Americans are having fewer babies, and diaper makers are feeling the pinch.
Kimberly-Clark said Tuesday it will cut as many as 5,500 jobs, or 13 percent of its workforce, in an attempt to lower costs.
The job cuts come as the maker of Huggies and Kleenex – like other consumer-products companies – is seeing a decline in demand for some core products as US birthrates fall.
According to the National Center for Health Statistics, the general fertility rate fell 11 percent between 2007 and 2016.
Kimberly-Clark is cutting 5,000 to 5,500 jobs, or 12 percent to 13 percent of its workforce, as the consumer products company tries to lower costs and the US birth rate drops
The CDC’s latest estimates, published in November 2017, found that the birth rate had fallen to 59.2 per 1,000 women, from 61.3 in November 2016.
Birth rates peaked in 1990, and rose back again to around 70 per every 1,000 women in the US in 2007. But they have fallen steadily ever since.
The declining birth rates are likely driven by a significant reduction in teen pregnancies. In 2016, the teen birth rate fell to a record low, falling nine percent from 2015.
While birth control is aiding in the prevention of unwanted pregnancies, many experts have expressed concern that over the growing number of men and women that are infertile, or choosing to wait to try to get pregnant until later in life when the odds of conception are lower.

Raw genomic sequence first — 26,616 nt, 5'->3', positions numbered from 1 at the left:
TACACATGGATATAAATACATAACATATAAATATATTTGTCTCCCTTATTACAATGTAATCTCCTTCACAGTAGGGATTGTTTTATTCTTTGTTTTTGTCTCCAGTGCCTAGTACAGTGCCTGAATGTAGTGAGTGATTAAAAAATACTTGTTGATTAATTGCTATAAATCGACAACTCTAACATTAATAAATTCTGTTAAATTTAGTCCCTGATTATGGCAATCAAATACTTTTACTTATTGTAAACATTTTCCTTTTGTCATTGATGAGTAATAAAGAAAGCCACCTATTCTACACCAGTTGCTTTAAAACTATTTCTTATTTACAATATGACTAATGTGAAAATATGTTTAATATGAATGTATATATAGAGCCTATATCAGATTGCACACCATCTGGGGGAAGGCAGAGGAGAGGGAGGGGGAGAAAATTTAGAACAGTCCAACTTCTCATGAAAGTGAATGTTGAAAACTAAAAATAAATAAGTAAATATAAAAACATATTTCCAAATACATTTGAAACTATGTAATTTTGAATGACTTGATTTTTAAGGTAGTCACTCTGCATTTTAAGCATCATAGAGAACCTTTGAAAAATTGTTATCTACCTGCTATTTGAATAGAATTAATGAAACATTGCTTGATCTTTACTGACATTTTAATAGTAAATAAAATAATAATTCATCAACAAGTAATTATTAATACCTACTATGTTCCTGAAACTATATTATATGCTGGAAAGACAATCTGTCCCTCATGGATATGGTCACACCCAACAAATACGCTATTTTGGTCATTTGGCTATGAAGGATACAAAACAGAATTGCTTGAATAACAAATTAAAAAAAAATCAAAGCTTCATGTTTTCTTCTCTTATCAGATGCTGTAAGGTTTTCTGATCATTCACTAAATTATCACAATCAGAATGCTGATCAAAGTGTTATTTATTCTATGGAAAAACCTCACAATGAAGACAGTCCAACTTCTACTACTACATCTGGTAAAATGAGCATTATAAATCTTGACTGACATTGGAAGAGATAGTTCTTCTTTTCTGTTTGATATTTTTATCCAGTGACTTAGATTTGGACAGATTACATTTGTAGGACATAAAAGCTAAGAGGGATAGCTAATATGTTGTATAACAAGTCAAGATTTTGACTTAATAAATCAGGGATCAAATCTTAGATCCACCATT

All in all, it means women under 30 are having fewer children and aren’t in the market for diapers, tissue and other products that new parents buy in bulk.
‘You can’t encourage moms to use more diapers in developed markets when the babies aren’t being born in those markets,’ Kimberly-Clark CEO Tom Falk said in a conference call.
The Dallas-based company also said that it plans to close or sell about 10 manufacturing plants while expanding production elsewhere. It’s also looking to exit or sell some low-margin businesses that make up about 1 percent of company sales.
The company did not say where the job cuts would take place.
Makers of consumer products are also getting squeezed between higher commodity prices and lower retail prices as shoppers scour the internet for the best deals.
While competitor Procter & Gamble also reported earnings that met expectations, analysts showed some concern about the first quarterly price decline since 2011, as well poor diaper sales.
Kimberly-Clark Corp. anticipates pre-tax savings of $500 million to $550 million by the end of 2021 from the cost-cutting moves. It foresees total pre-tax restructuring charges in a range of $1.7 billion to $1.9 billion.
The company also reported mixed fourth-quarter results on Tuesday. Its adjusted profit of $1.57 per share was 3 cents better than what analysts polled by Zacks Investment Research forecast. But revenue of $4.58 billion was slightly below Wall Street’s expectations.
Kimberly-Clark’s annual sales declined for the three-year period between 2013 and 2016, according to FactSet. But annual sales rose slightly in 2017 from the prior-year period.
The company is looking to save more than $1.5 billion between 2018 and 2021 as part of its ongoing cost-savings program.
Shares in Kimberly-Clark ticked up less than 1 percent in afternoon trading.